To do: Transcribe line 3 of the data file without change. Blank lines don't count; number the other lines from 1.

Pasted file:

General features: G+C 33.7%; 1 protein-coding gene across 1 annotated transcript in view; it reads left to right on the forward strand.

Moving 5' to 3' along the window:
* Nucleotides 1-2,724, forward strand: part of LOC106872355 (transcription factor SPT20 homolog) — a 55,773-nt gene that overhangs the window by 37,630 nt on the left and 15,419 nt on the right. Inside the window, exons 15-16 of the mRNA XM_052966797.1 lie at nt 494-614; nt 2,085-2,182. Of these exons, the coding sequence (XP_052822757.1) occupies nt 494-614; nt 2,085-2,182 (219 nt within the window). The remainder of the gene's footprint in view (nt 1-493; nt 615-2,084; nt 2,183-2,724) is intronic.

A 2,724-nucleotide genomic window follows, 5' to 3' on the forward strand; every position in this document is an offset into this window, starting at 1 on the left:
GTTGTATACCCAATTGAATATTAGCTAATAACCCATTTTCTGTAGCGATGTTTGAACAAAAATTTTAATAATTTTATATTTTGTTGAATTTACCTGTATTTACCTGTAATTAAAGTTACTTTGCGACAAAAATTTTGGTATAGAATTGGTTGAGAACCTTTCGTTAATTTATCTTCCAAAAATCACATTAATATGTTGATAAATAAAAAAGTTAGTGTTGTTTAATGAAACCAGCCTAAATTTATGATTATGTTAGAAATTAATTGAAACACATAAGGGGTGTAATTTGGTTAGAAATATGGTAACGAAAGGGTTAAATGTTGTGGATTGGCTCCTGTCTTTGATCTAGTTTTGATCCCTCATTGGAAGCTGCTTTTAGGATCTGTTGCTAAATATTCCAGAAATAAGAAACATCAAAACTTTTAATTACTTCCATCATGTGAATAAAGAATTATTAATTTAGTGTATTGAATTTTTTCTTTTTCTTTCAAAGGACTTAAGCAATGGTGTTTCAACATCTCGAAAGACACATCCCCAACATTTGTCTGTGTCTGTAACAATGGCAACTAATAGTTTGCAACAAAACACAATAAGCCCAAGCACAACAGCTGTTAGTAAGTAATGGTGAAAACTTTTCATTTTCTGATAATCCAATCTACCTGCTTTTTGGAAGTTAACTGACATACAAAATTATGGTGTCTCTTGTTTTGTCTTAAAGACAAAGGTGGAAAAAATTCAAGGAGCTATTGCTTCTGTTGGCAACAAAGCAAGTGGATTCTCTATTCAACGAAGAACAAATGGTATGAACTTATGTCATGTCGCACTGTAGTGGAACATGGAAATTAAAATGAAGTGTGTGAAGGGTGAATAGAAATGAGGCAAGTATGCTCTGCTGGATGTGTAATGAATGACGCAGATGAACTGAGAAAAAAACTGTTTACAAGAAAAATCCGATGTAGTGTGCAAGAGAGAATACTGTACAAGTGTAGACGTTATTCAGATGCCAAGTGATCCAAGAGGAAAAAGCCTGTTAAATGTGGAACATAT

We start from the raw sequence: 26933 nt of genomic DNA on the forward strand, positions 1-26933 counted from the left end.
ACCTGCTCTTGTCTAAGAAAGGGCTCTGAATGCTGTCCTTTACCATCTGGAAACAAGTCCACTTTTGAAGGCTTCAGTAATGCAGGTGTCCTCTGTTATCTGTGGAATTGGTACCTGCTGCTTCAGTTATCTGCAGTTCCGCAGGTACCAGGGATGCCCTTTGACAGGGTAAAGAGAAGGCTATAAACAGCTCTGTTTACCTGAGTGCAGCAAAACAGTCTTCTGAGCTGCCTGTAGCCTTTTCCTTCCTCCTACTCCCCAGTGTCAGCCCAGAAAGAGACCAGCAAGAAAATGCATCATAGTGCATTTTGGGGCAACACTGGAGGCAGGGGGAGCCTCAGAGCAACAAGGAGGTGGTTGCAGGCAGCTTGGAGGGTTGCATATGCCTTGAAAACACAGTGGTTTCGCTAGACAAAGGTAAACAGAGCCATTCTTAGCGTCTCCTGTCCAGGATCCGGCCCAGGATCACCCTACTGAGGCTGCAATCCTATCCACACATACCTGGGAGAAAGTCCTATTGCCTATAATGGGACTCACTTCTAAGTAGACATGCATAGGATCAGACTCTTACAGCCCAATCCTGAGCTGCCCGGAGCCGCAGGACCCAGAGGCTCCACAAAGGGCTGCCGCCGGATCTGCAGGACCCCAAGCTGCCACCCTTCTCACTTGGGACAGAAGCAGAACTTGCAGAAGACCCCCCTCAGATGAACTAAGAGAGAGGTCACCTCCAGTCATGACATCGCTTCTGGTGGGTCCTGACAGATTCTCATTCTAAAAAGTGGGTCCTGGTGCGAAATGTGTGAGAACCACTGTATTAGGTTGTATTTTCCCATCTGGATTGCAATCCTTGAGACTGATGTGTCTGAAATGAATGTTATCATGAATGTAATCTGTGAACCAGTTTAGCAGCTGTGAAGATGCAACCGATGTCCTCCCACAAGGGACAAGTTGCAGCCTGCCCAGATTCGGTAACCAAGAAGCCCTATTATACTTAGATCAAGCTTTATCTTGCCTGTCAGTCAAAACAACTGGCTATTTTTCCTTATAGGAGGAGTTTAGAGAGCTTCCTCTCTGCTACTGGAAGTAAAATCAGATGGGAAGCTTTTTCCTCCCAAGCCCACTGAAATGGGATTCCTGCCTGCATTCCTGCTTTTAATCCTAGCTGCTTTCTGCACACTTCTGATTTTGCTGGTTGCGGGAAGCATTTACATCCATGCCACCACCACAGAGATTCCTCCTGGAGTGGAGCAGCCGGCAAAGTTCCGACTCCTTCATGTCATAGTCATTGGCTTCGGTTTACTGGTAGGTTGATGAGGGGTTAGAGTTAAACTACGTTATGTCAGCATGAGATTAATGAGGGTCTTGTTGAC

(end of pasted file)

* Nucleotides 1-2,724, forward strand: part of LOC106872355 (transcription factor SPT20 homolog) — a 55,773-nt gene that overhangs the window by 37,630 nt on the left and 15,419 nt on the right. Inside the window, exons 15-16 of the mRNA XM_052966797.1 lie at nt 494-614; nt 2,085-2,182. Of these exons, the coding sequence (XP_052822757.1) occupies nt 494-614; nt 2,085-2,182 (219 nt within the window). The remainder of the gene's footprint in view (nt 1-493; nt 615-2,084; nt 2,183-2,724) is intronic.